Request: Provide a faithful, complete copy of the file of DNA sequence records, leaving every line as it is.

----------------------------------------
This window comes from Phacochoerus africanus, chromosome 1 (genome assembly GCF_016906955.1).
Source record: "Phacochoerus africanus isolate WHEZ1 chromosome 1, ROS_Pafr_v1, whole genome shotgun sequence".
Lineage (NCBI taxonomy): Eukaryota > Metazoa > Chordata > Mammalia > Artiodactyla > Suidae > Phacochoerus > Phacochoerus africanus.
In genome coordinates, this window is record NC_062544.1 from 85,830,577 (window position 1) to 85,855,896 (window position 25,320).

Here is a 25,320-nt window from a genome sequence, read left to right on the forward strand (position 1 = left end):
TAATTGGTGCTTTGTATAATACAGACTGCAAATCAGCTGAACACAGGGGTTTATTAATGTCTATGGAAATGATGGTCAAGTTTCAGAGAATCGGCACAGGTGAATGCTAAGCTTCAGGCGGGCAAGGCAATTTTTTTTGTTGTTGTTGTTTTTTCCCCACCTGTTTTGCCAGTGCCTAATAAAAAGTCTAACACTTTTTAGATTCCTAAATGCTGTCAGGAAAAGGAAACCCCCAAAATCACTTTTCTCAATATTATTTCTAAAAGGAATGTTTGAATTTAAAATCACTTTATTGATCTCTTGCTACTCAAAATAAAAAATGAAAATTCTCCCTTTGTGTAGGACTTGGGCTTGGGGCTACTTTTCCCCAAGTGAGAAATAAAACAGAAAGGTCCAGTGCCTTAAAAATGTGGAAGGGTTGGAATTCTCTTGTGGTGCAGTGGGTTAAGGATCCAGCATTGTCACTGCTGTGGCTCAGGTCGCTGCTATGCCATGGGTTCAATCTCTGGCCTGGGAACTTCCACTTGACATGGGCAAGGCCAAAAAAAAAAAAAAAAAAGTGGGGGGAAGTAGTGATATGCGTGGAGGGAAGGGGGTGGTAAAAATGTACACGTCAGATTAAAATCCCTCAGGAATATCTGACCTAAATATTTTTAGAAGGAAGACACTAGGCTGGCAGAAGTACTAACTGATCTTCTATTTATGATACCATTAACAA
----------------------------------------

This window comes from Phacochoerus africanus, chromosome 1 (genome assembly GCF_016906955.1).
Source record: "Phacochoerus africanus isolate WHEZ1 chromosome 1, ROS_Pafr_v1, whole genome shotgun sequence".
Lineage (NCBI taxonomy): Eukaryota > Metazoa > Chordata > Mammalia > Artiodactyla > Suidae > Phacochoerus > Phacochoerus africanus.
In genome coordinates, this window is record NC_062544.1 from 85,830,577 (window position 1) to 85,855,896 (window position 25,320).

Here is a 25,320-nt window from a genome sequence, read left to right on the forward strand (position 1 = left end):
TAATTGGTGCTTTGTATAATACAGACTGCAAATCAGCTGAACACAGGGGTTTATTAATGTCTATGGAAATGATGGTCAAGTTTCAGAGAATCGGCACAGGTGAATGCTAAGCTTCAGGCGGGCAAGGCAATTTTTTTTGTTGTTGTTGTTTTTTCCCCACCTGTTTTGCCAGTGCCTAATAAAAAGTCTAACACTTTTTAGATTCCTAAATGCTGTCAGGAAAAGGAAACCCCCAAAATCACTTTTCTCAATATTATTTCTAAAAGGAATGTTTGAATTTAAAATCACTTTATTGATCTCTTGCTACTCAAAATAAAAAATGAAAATTCTCCCTTTGTGTAGGACTTGGGCTTGGGGCTACTTTTCCCCAAGTGAGAAATAAAACAGAAAGGTCCAGTGCCTTAAAAATGTGGAAGGGTTGGAATTCTCTTGTGGTGCAGTGGGTTAAGGATCCAGCATTGTCACTGCTGTGGCTCAGGTCGCTGCTATGCCATGGGTTCAATCTCTGGCCTGGGAACTTCCACTTGACATGGGCAAGGCCAAAAAAAAAAAAAAAAAAGTGGGGGGAAGTAGTGATATGCGTGGAGGGAAGGGGGTGGTAAAAATGTACACGTCAGATTAAAATCCCTCAGGAATATCTGACCTAAATATTTTTAGAAGGAAGACACTAGGCTGGCAGAAGTACTAACTGATCTTCTATTTATGATACCATTAACAA